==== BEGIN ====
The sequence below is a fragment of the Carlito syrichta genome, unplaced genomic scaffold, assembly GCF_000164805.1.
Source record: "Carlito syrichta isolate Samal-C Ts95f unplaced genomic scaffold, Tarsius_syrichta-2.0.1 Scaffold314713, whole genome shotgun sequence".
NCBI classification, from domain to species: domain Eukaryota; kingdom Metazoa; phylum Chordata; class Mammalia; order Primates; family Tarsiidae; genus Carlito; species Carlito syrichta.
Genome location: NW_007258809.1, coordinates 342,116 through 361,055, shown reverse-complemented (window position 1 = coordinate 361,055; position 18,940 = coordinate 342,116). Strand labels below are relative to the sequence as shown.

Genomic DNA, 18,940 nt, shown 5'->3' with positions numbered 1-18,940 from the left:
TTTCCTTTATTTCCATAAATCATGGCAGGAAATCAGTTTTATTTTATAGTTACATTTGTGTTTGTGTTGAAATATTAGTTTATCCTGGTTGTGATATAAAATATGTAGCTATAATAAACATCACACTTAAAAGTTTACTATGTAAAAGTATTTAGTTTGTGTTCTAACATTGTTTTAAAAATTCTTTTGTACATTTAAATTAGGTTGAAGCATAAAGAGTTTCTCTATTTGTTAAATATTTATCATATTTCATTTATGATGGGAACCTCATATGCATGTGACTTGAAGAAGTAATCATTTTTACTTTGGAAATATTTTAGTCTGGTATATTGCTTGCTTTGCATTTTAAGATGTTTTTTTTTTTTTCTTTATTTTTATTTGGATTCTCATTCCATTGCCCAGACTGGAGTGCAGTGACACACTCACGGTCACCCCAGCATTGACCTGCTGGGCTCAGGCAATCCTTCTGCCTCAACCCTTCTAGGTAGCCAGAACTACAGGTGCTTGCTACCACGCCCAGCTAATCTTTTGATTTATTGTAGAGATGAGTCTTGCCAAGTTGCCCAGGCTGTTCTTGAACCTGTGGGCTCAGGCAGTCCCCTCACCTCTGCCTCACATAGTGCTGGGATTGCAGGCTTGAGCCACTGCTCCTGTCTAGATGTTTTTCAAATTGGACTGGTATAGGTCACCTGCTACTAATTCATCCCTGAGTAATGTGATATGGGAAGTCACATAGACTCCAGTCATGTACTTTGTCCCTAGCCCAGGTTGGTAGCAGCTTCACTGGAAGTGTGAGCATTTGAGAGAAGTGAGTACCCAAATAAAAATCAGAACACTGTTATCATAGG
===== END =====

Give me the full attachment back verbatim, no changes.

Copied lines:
The sequence below is a fragment of the Carlito syrichta genome, unplaced genomic scaffold, assembly GCF_000164805.1.
Source record: "Carlito syrichta isolate Samal-C Ts95f unplaced genomic scaffold, Tarsius_syrichta-2.0.1 Scaffold314713, whole genome shotgun sequence".
NCBI classification, from domain to species: domain Eukaryota; kingdom Metazoa; phylum Chordata; class Mammalia; order Primates; family Tarsiidae; genus Carlito; species Carlito syrichta.
Genome location: NW_007258809.1, coordinates 342,116 through 361,055, shown reverse-complemented (window position 1 = coordinate 361,055; position 18,940 = coordinate 342,116). Strand labels below are relative to the sequence as shown.

Genomic DNA, 18,940 nt, shown 5'->3' with positions numbered 1-18,940 from the left:
TTTCCTTTATTTCCATAAATCATGGCAGGAAATCAGTTTTATTTTATAGTTACATTTGTGTTTGTGTTGAAATATTAGTTTATCCTGGTTGTGATATAAAATATGTAGCTATAATAAACATCACACTTAAAAGTTTACTATGTAAAAGTATTTAGTTTGTGTTCTAACATTGTTTTAAAAATTCTTTTGTACATTTAAATTAGGTTGAAGCATAAAGAGTTTCTCTATTTGTTAAATATTTATCATATTTCATTTATGATGGGAACCTCATATGCATGTGACTTGAAGAAGTAATCATTTTTACTTTGGAAATATTTTAGTCTGGTATATTGCTTGCTTTGCATTTTAAGATGTTTTTTTTTTTTTCTTTATTTTTATTTGGATTCTCATTCCATTGCCCAGACTGGAGTGCAGTGACACACTCACGGTCACCCCAGCATTGACCTGCTGGGCTCAGGCAATCCTTCTGCCTCAACCCTTCTAGGTAGCCAGAACTACAGGTGCTTGCTACCACGCCCAGCTAATCTTTTGATTTATTGTAGAGATGAGTCTTGCCAAGTTGCCCAGGCTGTTCTTGAACCTGTGGGCTCAGGCAGTCCCCTCACCTCTGCCTCACATAGTGCTGGGATTGCAGGCTTGAGCCACTGCTCCTGTCTAGATGTTTTTCAAATTGGACTGGTATAGGTCACCTGCTACTAATTCATCCCTGAGTAATGTGATATGGGAAGTCACATAGACTCCAGTCATGTACTTTGTCCCTAGCCCAGGTTGGTAGCAGCTTCACTGGAAGTGTGAGCATTTGAGAGAAGTGAGTACCCAAATAAAAATCAGAACACTGTTATCATAGG